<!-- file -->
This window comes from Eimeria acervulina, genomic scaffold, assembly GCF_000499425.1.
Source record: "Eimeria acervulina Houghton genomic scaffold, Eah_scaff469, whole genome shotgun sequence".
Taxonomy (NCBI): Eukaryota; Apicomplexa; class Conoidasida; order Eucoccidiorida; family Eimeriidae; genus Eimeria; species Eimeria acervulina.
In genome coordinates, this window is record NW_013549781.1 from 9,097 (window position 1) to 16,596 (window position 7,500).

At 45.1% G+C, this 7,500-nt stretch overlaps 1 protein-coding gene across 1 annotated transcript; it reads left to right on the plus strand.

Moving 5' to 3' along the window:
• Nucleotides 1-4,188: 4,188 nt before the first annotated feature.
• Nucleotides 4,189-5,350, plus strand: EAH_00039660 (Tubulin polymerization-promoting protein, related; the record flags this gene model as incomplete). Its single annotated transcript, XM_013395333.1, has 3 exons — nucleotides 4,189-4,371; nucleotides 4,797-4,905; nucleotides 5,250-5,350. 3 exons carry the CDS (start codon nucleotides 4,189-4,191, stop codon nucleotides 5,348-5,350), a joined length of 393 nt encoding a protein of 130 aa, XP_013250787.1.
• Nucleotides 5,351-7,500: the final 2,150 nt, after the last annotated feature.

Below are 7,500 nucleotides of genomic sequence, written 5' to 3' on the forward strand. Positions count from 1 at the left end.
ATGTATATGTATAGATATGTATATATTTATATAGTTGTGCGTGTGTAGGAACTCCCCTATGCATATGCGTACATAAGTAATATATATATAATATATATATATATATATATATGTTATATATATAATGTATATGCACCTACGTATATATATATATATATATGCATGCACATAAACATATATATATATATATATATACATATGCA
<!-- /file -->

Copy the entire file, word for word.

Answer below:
This window comes from Eimeria acervulina, genomic scaffold, assembly GCF_000499425.1.
Source record: "Eimeria acervulina Houghton genomic scaffold, Eah_scaff469, whole genome shotgun sequence".
Taxonomy (NCBI): Eukaryota; Apicomplexa; class Conoidasida; order Eucoccidiorida; family Eimeriidae; genus Eimeria; species Eimeria acervulina.
In genome coordinates, this window is record NW_013549781.1 from 9,097 (window position 1) to 16,596 (window position 7,500).

At 45.1% G+C, this 7,500-nt stretch overlaps 1 protein-coding gene across 1 annotated transcript; it reads left to right on the plus strand.

Moving 5' to 3' along the window:
• Nucleotides 1-4,188: 4,188 nt before the first annotated feature.
• Nucleotides 4,189-5,350, plus strand: EAH_00039660 (Tubulin polymerization-promoting protein, related; the record flags this gene model as incomplete). Its single annotated transcript, XM_013395333.1, has 3 exons — nucleotides 4,189-4,371; nucleotides 4,797-4,905; nucleotides 5,250-5,350. 3 exons carry the CDS (start codon nucleotides 4,189-4,191, stop codon nucleotides 5,348-5,350), a joined length of 393 nt encoding a protein of 130 aa, XP_013250787.1.
• Nucleotides 5,351-7,500: the final 2,150 nt, after the last annotated feature.

Below are 7,500 nucleotides of genomic sequence, written 5' to 3' on the forward strand. Positions count from 1 at the left end.
ATGTATATGTATAGATATGTATATATTTATATAGTTGTGCGTGTGTAGGAACTCCCCTATGCATATGCGTACATAAGTAATATATATATAATATATATATATATATATATATGTTATATATATAATGTATATGCACCTACGTATATATATATATATATATGCATGCACATAAACATATATATATATATATATATACATATGCA